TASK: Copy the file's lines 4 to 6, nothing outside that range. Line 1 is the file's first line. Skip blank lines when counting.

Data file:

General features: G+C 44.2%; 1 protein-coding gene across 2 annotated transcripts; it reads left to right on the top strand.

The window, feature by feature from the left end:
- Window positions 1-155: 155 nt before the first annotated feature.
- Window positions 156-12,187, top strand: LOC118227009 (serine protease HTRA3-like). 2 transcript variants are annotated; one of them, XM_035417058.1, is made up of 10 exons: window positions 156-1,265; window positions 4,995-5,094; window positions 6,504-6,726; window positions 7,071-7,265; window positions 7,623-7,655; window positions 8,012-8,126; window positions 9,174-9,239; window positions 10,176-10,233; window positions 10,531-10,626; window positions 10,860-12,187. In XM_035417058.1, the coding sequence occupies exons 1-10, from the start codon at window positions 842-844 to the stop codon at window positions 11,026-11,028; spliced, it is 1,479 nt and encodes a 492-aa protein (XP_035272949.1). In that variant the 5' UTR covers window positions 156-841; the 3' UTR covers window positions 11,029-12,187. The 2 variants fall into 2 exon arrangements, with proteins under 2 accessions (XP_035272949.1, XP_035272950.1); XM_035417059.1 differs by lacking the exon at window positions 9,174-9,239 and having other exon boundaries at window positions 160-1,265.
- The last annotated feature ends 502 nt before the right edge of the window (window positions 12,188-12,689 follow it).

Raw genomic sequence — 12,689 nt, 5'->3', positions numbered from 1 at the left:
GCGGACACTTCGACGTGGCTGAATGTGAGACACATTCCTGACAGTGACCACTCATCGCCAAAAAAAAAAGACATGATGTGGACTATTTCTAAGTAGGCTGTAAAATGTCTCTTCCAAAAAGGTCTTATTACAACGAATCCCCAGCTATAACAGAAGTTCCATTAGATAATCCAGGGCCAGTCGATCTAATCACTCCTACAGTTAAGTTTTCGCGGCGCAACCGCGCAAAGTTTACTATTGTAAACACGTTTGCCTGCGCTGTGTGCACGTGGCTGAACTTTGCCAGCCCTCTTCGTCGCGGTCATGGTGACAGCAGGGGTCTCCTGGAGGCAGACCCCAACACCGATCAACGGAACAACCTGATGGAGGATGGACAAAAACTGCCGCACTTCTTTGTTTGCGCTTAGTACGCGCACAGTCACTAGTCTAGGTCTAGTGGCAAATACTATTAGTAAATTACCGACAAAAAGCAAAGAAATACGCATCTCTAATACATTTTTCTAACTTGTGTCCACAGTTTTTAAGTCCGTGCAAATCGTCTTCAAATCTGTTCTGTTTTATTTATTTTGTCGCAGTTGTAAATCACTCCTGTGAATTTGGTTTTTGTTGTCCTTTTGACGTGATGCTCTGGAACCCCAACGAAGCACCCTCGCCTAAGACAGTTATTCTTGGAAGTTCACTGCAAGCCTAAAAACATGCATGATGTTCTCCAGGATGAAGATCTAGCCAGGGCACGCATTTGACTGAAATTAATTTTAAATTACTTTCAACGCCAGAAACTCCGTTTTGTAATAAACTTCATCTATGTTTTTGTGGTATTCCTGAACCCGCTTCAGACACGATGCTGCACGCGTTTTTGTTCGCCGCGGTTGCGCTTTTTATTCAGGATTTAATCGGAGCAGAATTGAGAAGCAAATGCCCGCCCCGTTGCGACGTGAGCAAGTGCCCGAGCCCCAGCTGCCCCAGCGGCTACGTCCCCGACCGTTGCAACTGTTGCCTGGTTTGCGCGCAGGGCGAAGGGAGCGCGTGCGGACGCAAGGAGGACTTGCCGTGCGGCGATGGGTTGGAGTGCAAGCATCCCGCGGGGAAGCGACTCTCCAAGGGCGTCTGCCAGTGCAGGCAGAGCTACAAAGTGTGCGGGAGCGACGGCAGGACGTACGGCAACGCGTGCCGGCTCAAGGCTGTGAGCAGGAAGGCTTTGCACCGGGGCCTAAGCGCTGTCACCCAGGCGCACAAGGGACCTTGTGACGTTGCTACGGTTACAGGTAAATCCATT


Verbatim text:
- Window positions 156-12,187, top strand: LOC118227009 (serine protease HTRA3-like). 2 transcript variants are annotated; one of them, XM_035417058.1, is made up of 10 exons: window positions 156-1,265; window positions 4,995-5,094; window positions 6,504-6,726; window positions 7,071-7,265; window positions 7,623-7,655; window positions 8,012-8,126; window positions 9,174-9,239; window positions 10,176-10,233; window positions 10,531-10,626; window positions 10,860-12,187. In XM_035417058.1, the coding sequence occupies exons 1-10, from the start codon at window positions 842-844 to the stop codon at window positions 11,026-11,028; spliced, it is 1,479 nt and encodes a 492-aa protein (XP_035272949.1). In that variant the 5' UTR covers window positions 156-841; the 3' UTR covers window positions 11,029-12,187. The 2 variants fall into 2 exon arrangements, with proteins under 2 accessions (XP_035272949.1, XP_035272950.1); XM_035417059.1 differs by lacking the exon at window positions 9,174-9,239 and having other exon boundaries at window positions 160-1,265.
- The last annotated feature ends 502 nt before the right edge of the window (window positions 12,188-12,689 follow it).

Raw genomic sequence — 12,689 nt, 5'->3', positions numbered from 1 at the left: